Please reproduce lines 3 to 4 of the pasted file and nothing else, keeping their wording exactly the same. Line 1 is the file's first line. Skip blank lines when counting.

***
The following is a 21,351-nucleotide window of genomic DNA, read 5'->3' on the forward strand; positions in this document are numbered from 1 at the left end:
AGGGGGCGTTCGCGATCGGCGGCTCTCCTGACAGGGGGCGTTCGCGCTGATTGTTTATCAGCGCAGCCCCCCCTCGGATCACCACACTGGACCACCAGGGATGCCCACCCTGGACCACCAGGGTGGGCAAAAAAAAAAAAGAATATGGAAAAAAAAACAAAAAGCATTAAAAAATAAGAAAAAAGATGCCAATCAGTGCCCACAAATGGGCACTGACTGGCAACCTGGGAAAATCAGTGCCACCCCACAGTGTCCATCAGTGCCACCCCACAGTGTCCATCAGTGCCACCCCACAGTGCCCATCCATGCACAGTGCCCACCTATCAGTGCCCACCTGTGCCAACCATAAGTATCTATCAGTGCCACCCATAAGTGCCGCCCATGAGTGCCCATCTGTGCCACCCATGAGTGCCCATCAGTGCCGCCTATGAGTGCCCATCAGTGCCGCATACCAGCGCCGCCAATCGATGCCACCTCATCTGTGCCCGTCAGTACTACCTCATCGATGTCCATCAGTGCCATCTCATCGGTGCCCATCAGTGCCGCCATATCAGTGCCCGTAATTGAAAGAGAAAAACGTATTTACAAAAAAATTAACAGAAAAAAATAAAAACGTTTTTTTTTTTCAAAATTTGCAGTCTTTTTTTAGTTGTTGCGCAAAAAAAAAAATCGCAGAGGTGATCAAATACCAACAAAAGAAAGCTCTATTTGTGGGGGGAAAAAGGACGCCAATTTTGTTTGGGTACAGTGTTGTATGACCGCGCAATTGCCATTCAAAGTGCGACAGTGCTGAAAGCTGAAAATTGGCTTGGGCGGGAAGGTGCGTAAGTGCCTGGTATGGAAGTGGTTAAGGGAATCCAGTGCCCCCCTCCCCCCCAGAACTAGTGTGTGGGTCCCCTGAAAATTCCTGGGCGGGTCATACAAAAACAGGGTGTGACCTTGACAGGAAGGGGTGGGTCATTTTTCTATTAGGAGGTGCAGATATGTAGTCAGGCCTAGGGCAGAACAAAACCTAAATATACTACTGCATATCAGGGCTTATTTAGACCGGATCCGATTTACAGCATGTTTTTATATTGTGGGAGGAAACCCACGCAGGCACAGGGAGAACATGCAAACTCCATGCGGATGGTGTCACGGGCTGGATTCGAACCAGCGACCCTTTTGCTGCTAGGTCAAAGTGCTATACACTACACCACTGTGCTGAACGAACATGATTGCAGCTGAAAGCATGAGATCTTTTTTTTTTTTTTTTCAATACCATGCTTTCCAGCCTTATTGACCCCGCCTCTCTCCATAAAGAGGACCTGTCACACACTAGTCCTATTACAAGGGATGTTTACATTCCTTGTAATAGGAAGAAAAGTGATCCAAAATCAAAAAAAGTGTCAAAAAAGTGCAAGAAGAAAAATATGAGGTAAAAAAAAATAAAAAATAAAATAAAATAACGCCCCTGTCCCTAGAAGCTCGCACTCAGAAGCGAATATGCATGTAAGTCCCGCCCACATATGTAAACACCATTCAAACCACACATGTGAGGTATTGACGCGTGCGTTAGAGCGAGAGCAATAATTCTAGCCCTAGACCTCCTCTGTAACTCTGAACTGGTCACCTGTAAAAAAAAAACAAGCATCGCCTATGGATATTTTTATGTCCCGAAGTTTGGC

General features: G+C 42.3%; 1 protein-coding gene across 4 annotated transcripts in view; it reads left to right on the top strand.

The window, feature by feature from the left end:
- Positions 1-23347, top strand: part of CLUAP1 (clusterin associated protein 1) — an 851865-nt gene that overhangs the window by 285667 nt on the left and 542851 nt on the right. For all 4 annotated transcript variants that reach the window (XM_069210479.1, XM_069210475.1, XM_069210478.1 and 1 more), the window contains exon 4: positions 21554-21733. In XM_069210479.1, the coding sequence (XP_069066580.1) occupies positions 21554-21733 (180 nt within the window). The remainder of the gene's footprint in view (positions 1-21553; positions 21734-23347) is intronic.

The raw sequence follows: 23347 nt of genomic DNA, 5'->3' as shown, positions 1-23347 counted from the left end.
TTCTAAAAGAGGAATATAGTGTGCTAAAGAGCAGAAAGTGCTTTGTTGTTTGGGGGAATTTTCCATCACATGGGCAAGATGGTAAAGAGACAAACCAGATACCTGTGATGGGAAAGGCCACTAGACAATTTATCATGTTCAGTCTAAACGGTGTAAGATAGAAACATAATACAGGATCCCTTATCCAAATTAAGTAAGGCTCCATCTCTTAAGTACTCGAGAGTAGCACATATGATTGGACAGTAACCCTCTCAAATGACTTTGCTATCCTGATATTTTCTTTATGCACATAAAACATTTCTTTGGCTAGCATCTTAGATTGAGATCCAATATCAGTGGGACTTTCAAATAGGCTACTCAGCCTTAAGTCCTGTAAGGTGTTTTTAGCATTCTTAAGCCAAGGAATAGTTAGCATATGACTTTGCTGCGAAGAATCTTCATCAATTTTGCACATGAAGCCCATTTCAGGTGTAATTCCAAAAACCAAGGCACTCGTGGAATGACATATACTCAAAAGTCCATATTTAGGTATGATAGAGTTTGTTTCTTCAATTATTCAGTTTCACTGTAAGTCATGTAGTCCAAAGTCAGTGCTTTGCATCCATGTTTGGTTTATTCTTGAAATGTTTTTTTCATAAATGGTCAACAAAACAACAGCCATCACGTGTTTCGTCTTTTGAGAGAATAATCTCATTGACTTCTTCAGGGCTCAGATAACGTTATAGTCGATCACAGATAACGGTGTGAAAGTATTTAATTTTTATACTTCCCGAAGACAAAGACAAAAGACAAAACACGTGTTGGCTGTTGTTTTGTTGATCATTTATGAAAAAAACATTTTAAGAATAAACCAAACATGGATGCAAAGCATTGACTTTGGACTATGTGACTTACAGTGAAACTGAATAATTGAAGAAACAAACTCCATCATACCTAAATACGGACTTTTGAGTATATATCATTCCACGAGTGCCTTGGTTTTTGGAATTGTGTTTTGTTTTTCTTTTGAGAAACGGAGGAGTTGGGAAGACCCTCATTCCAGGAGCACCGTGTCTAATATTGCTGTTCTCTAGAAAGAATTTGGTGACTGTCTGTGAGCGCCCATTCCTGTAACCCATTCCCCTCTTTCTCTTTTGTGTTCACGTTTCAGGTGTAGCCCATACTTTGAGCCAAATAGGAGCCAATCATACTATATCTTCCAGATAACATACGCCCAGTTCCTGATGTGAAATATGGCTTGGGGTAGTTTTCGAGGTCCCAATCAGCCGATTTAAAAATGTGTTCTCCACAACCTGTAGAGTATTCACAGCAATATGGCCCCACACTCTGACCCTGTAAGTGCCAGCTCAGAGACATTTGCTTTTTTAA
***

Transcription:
General features: G+C 42.3%; 1 protein-coding gene across 4 annotated transcripts in view; it reads left to right on the top strand.

The window, feature by feature from the left end: